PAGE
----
Shisha smoking still popular in Nairobi night clubs

What you need to know:

  • 3.1 million Kenyans exposed to exhaled tobacco smoke mainly in nightclubs.
  • Cigarette sales are declining in many parts of the world, but shisha smoking is on the rise.

Three bourgeois-looking middle-aged men are seated at a local bar in Nairobi. They are drinking and smoking cigarettes in silence.

Veiled in the dark-bluish toxic fumes are female revellers, seemingly in their mid-twenties, sharing a shisha pipe as their hips sway to the music.

One of the girls, Sandra* reveals that she started smoking shisha when she joined university:

"I was 18 trying to hook up with a final year dude (man) and he invited me to try it for the first time. I smoked for what seemed like hours, and then passed out. When I go a day without smoking I feel irritable and discontent."

Hassan* has a similar story: "I was a freshman when I saw three guys with a weird looking pipe in the hood. I sat down to sample it and it was the strongest puff I had ever had. I have a friend who owes me money…I won’t go into detail but he is settling his debt through a shisha invite. I don't mind.’

Carol*, 28, also used to smoke shisha but decided to quit: "My thoughts were always foggy and I was uncomfortable with having to share a pipe with several people. The smoke from it is life threatening yet it can easily make you an addict. I am now trying to talk my friends out of smoking and sometimes I take them to see a counsellor."

Are young people slowly committing suicide by smoking shisha? Studies have established that shisha smokers inhale at a higher frequency and longer periods than usual cigarette smokers; the equivalent of 100 cigarettes or more in one indulgence.

Shisha smokers are often quick to defend themselves claiming that they do not inhale the smoke into their lungs but blow it out which makes it safe to smoke. However, according to a Harvard Journal, carcinogens from the smoke, whether inhaled into lungs or not, may contribute to lung cancer. Other toxins found in the pipe may lead to heart disease and respiratory problems.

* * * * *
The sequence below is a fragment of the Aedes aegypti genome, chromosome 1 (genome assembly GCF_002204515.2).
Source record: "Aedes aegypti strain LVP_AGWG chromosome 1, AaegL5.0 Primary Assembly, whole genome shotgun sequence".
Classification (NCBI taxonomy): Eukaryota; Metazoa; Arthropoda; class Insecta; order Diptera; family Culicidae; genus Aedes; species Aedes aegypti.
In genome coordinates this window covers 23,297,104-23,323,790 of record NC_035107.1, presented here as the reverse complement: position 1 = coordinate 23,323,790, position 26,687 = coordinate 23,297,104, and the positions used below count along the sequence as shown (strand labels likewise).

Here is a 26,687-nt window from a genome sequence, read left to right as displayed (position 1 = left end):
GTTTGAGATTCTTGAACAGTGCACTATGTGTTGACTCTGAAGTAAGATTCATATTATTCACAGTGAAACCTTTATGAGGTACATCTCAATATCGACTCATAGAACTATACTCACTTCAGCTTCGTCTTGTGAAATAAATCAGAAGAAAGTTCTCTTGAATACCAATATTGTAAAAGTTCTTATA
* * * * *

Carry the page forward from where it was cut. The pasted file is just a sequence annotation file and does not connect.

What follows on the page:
According to Dr Paul Bundi Karau, tobacco causes lung cancer, cervical cancer and throat cancer. Apart from the addictive nicotine, tobacco has many other harsh chemicals such as hydrogen cyanide, lead, arsenic, ammonia, nitrosamines, formaldehyde, benzene and polycyclic aromatic hydrocarbons (PAHs).

He adds that tobacco is a risk factor for cardiovascular diseases because the chemicals in tobacco injure blood vessels.


According to the Global Adult Tobacco survey of 2016, there are 3.1 million Kenyans exposed to exhaled tobacco smoke mainly from nightclubs and another 3 million from tobacco at home. About 2.1 million are exposed in restaurants. The unborn were not factored. This revelation highlights the challenge that faces Kenya in implementation of regulations on smoking tobacco in public places.

A 2014 study by the University of Florida says about 100 million people worldwide use hookahs daily. The same study says that cigarette sales are declining in many parts of the world, but shisha smoking is on the rise.

Shisha use is not only a growing public health threat that may lead to a rebirth of tobacco use among vulnerable populations and more health problems in general but it is also a time bomb that might cost the country arm and limb in terms of health expenditure.

Citing advice from WHO, Rwanda recently banned the product. "The use, advertisement and import of water-pipe tobacco smoking known as shisha tobacco is banned on Rwanda territory effective 15th December 2017," a statement from Dr Diane Gashumba, Rwanda's Health Minister reads in part.

The American Lung Association states that Shisha smoking needs greater intervention because it is “far from safe.” The association recommends regulations or laws or regulations on hookah smoking and labelling: "A comprehensive and all-inclusive strategy limiting availability of hookah use is fundamental to averting this deadly trend."